The present day landscape of cropland and cool-season pasture was formerly dominated by upland tallgrass prairie, with some savanna, woodland, and bottomland wet prairie, marsh, and forest (Nigh and Schroeder 2002). However, high-quality, deep-soiled fragments of remnant (e.g., 1,000 acre unplowed prairie on Dunn Ranch) and restored tallgrass prairies exist in the Grand River Grasslands IBA. Some second-growth forests of invasive tree species exist there as well (Nigh and Schroeder 2002).
Fourteen percent of the Grand River Grasslands IBA is managed as conservation land, comprising the Missouri Department of Conservation?s (MDC) Pawnee Prairie Natural Area (NA) (472 acres, 191 ha), and The Nature Conservancy's (TNC) Pawnee Prairie (434 acres, 176 ha) and larger Dunn Ranch (3,680 acres, 1490 ha).

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Ornithological Summary

The Grand River Grasslands IBA contains the largest Greater Prairie-Chicken population in Missouri (Palmer and Palmer 2001). In addition to being and important IBA for prairie-chickens, grassland-associated birds that use this IBA include Bell?s Vireo (nests in shrubs in grassland), Bobolink, Dickcissel, Grasshopper Sparrow, Henslow?s Sparrow, Northern Harrier (with evidence of nesting), Short-eared Owl, Smith?s Longspur, and Upland Sandpiper. Three major landholdings (described below) in the area contain tallgrass prairie remnants. The larger tracts (e.g., Dunn Ranch) provide large habitat patches to accommodate area sensitive grassland bird species, like Greater Prairie-Chicken and Upland Sandpiper (Walk and Warner 1999, Winter and Faaborg 1999).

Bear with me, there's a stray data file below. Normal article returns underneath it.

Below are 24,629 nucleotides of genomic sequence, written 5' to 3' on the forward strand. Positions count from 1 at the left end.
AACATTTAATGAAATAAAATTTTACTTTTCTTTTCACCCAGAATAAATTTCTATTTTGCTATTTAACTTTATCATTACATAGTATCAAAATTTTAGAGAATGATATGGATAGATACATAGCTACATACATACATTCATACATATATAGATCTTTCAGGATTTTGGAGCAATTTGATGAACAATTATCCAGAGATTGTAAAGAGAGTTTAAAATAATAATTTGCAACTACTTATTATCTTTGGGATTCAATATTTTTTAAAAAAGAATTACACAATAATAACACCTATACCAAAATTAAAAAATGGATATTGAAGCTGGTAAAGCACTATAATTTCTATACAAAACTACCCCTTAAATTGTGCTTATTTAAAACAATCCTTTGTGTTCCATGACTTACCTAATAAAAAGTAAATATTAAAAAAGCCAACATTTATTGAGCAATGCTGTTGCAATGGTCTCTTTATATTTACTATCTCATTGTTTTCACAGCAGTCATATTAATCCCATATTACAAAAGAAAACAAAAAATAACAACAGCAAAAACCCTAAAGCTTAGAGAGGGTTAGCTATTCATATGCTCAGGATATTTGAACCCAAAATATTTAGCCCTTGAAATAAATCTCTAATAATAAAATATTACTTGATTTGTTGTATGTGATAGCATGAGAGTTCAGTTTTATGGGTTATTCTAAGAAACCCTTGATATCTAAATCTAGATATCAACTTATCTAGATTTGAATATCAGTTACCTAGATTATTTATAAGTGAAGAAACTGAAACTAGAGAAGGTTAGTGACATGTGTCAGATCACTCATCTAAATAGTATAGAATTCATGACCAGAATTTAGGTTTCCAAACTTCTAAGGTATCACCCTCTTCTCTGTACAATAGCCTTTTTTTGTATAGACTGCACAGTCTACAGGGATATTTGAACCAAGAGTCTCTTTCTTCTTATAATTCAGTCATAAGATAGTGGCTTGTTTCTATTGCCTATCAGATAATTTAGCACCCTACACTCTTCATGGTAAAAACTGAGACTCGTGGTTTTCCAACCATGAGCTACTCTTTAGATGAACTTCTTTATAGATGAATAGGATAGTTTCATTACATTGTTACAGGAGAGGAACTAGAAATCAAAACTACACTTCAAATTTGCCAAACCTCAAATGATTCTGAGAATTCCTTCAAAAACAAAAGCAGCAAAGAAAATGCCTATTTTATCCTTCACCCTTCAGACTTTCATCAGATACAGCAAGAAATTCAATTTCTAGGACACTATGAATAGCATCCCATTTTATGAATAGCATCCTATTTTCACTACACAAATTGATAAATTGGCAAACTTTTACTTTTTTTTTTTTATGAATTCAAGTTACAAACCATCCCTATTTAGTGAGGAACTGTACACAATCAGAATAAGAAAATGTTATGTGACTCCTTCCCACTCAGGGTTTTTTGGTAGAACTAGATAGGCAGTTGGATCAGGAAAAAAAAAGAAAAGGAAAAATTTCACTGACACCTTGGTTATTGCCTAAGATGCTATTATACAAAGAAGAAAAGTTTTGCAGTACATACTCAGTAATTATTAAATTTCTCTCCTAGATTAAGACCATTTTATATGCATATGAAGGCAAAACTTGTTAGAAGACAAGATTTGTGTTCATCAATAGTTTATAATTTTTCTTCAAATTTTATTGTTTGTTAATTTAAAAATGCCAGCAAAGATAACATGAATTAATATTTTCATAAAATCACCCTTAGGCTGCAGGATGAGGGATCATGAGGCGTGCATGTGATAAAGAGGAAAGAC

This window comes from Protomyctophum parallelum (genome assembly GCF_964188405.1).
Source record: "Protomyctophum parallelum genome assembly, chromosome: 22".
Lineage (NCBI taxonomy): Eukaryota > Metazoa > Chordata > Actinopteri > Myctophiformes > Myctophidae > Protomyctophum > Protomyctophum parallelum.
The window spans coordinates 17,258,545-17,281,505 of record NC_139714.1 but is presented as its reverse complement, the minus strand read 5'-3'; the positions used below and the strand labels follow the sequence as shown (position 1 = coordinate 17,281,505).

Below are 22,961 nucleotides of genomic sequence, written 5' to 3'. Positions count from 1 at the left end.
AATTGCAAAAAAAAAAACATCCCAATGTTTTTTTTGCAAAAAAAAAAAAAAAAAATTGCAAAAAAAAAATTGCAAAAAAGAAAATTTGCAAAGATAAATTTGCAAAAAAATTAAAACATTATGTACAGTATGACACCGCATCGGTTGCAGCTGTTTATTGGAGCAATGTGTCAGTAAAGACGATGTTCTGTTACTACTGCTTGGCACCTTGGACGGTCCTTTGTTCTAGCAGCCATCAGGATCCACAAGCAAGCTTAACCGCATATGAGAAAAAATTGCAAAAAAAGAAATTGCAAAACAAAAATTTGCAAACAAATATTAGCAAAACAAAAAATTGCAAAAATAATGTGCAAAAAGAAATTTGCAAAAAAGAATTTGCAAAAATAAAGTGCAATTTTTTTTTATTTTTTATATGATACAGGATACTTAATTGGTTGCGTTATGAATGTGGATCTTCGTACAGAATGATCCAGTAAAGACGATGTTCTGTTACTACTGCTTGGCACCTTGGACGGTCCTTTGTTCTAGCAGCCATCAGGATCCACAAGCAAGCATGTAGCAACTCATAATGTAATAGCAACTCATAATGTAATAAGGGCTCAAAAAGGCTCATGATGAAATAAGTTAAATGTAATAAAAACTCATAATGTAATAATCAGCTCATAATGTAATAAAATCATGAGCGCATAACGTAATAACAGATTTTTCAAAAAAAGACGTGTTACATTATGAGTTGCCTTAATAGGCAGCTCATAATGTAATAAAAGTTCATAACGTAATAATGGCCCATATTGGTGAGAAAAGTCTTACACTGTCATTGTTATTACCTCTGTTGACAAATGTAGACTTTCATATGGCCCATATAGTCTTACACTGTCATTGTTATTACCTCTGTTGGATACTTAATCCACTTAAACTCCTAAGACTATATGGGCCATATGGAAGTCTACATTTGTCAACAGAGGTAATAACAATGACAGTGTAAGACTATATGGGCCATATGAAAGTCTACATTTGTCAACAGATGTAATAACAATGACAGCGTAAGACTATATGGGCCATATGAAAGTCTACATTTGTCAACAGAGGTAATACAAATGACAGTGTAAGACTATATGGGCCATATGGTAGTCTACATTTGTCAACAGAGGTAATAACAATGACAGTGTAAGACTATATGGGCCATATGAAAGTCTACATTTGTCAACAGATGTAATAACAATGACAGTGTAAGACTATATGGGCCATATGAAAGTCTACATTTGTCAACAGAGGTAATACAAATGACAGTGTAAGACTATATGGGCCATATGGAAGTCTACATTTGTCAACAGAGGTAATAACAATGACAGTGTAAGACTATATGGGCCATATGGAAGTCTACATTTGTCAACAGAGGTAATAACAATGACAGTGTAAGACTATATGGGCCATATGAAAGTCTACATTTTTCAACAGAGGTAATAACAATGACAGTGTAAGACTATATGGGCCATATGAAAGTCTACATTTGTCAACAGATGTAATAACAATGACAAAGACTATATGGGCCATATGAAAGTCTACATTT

Conservation Issues

The Grand River Grasslands IBA within Missouri is part of a larger prairie landscape restoration effort headed by TNC (the ?Grand River Grasslands? project), which encompasses 70,000 acres straddling the Missouri-Iowa border (see Preserves, such as Dunn Ranch, serve as core prairie sites within this landscape. The objective is to restore large tracts of tallgrass prairie that will satisfy the minimum area requirements of area-sensitive grassland birds, such as the Greater Prairie-chicken. Conservation challenges outlined for MDC?s overlapping Grand River Grassland Conservation Opportuinity Area (MDC (2005) include identification of prairie remnants, changing private landownership patterns, and finding private landowners willing to conduct prescribed burning and exotic species control (e.g., against sericea lespedeza).

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